‘LL: What role did you see Latinos play in the history of pick-up ball in New York City?
BG: Well we have a phenomenal history and that dates back to the great influx of Boricuas that came in the 1950’s. In the 1960’s you see a lot of great players coming out of El Barrio and the Bronx and Brooklyn – wherever there were strong enclaves of populations of Latinos in the 60’s. Turns out that the Puerto Rican pro-league, there wasn’t a Nuyorican to play in that league until the late 60’s and by the 70’s the door just opened up. In 1976 the Puerto Rico league lost by one point to the United States, one point! The two star guards of the team were Nuyoricans, Neftalí Rivera and Alfred “Butch” Lee. [Basketball’s influence runs far] and it’s not just Puerto Rico. I have traveled to Venezuela, Brazil, Costa Rica and I have seen the players in the canchas going hard. Pick-up basketball is a global movement and there have been some phenomenal contributions by Latinos, absolutely.
‘LL: Why was it important to show diversity in the score and the film itself?
BG: Being Boricua myself, I’m very proud to have shown a diverse face of the game. I think most people “hear pick-up basketball” and think only African-American or black. But in the film for example, Palmieri created original compositions, there are songs by Tato Torres of Yerba Buena, La Casita de Chema which is Bomba-Plena (Afro-Boricua roots music). What film are you going to see Latin Jazz, Salsa and Bomba-Plena all in the same score? It’s really subtle, but I am showing my Boricua roots without people even realizing it. The last line of the film is “Mucho love for this game” said by Corky Ortíz, who is a legend here in Spanish Harlem who played pro in Puerto Rico as well. He gets the last line of the film and guess what? The line starts in Spanish. Also, Kevin has a lot of French nuances in the film that people may not know until he explains it. So, that is really cool.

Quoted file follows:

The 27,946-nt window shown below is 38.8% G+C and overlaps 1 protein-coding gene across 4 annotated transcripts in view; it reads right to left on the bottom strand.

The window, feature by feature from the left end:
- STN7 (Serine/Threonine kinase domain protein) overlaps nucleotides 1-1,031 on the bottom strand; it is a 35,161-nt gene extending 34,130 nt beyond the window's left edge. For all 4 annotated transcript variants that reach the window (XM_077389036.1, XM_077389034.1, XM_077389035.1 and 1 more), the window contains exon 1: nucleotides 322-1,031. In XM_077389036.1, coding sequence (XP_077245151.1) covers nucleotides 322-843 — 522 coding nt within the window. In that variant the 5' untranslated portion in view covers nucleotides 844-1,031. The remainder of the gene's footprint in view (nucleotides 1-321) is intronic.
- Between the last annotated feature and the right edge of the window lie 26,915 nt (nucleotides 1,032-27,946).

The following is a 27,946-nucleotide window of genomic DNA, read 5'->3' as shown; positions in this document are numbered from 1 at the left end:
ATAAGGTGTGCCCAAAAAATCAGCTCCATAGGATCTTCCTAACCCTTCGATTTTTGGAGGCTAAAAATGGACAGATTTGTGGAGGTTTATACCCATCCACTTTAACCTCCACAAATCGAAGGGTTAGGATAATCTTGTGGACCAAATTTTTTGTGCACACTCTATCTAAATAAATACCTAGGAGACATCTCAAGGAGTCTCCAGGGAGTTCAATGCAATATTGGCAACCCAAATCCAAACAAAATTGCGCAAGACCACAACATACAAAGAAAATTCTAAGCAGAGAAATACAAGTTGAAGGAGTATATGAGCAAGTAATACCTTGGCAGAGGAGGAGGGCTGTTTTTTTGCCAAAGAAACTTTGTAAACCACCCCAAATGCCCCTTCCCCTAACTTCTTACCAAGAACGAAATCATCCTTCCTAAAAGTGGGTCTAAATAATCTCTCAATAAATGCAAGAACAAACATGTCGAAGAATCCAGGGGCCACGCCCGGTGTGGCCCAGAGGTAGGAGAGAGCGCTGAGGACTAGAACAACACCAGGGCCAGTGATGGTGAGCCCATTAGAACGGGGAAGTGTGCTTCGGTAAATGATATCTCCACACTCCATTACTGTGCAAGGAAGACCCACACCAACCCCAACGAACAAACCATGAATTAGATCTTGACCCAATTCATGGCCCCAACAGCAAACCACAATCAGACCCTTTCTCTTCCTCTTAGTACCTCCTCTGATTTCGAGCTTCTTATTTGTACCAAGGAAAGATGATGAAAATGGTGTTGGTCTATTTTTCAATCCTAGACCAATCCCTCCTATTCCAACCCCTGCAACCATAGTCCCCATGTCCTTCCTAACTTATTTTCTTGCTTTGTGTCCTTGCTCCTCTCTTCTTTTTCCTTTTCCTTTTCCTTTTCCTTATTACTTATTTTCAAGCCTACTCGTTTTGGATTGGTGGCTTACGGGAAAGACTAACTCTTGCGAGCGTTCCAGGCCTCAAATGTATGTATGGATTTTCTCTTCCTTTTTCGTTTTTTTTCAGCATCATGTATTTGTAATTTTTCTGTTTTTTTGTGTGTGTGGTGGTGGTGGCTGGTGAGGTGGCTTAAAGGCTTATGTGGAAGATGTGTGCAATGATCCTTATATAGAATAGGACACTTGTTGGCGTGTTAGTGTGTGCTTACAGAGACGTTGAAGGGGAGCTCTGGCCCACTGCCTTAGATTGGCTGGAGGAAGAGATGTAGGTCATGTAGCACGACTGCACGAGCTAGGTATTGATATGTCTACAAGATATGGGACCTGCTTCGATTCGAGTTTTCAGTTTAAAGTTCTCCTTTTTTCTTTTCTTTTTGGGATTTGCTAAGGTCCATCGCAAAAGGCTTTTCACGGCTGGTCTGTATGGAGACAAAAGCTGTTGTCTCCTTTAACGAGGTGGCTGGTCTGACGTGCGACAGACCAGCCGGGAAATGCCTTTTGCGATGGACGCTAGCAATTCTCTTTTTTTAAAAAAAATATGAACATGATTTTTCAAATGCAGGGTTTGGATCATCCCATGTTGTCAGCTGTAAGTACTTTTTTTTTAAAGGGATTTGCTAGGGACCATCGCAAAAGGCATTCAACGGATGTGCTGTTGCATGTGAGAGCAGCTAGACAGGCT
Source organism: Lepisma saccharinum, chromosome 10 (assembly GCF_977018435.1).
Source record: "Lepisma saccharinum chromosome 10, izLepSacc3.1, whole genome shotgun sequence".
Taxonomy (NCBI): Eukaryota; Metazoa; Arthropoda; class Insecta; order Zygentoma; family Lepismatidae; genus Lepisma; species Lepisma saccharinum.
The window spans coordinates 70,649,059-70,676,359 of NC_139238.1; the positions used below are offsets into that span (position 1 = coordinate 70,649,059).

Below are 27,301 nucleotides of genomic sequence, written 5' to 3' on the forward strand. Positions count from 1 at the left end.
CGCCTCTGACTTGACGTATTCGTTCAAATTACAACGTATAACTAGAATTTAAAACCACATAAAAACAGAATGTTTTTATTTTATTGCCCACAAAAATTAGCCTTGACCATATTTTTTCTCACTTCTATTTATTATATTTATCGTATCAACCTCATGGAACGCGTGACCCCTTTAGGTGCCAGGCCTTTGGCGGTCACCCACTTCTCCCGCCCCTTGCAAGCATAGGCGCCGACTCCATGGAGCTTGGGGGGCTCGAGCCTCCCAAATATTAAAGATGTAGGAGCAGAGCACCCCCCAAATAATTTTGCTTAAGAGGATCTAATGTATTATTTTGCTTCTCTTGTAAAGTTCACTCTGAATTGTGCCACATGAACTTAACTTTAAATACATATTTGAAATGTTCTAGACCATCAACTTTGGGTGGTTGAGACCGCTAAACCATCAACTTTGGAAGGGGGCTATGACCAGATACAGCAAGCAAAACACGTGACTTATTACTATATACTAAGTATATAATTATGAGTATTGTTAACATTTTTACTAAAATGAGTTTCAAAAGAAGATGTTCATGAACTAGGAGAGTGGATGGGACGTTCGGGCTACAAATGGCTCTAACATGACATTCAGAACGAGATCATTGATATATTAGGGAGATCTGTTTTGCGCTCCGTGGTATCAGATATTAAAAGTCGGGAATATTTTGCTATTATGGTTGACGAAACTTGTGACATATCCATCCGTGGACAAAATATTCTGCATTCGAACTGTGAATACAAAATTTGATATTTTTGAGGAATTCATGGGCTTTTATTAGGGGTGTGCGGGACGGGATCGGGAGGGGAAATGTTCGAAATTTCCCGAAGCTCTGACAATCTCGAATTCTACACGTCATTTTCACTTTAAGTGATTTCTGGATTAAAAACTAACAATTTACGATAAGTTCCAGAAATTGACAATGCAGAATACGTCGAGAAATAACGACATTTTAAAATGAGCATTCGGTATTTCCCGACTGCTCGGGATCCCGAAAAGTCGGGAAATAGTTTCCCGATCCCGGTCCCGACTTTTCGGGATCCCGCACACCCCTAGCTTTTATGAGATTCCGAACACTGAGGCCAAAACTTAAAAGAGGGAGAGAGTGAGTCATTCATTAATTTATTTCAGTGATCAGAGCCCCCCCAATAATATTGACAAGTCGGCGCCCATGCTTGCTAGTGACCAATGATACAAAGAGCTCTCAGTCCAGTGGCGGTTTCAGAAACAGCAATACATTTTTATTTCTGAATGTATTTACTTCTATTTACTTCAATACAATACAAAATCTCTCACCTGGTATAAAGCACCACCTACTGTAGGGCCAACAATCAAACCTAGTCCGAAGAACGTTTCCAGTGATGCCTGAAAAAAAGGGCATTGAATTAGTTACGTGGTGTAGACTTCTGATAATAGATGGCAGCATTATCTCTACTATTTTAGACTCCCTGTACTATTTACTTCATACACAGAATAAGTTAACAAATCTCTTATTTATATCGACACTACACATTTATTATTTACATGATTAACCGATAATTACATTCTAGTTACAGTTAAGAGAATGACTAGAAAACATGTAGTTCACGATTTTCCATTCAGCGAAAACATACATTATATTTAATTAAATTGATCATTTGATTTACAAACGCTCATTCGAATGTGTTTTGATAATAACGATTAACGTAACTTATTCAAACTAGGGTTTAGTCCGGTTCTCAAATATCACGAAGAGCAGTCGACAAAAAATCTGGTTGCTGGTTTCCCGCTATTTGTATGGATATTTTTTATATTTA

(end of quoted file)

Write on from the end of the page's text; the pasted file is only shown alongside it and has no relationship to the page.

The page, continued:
‘LL: What did you learn about pick-up ball or NYC that you didn’t know prior to making this film?
BG: The majority of players today on the courts are under the age of 21. You still have the adults that go out, maybe after work or on the weekends, what’s called the weekend warriors. But the kids go out there at midnight when the sun is down and all you see is the lamp posts, or the fire escape, or milk crates. It’s so beautiful to see a sport that is 120-years-old (it was created in 1891). The great thing about pick-up basketball is no one is holding their hands to go out there and play. There’s no referees, no schedule. There’s just a court and kids voluntarily go out there and play, they don’t get paid for it. It’s just free recreation and that’s the message of the film: go out, play, engage with your community, interact. There are a lot of positive things that come out of doing that. I can’t even think of anything greater to say than that.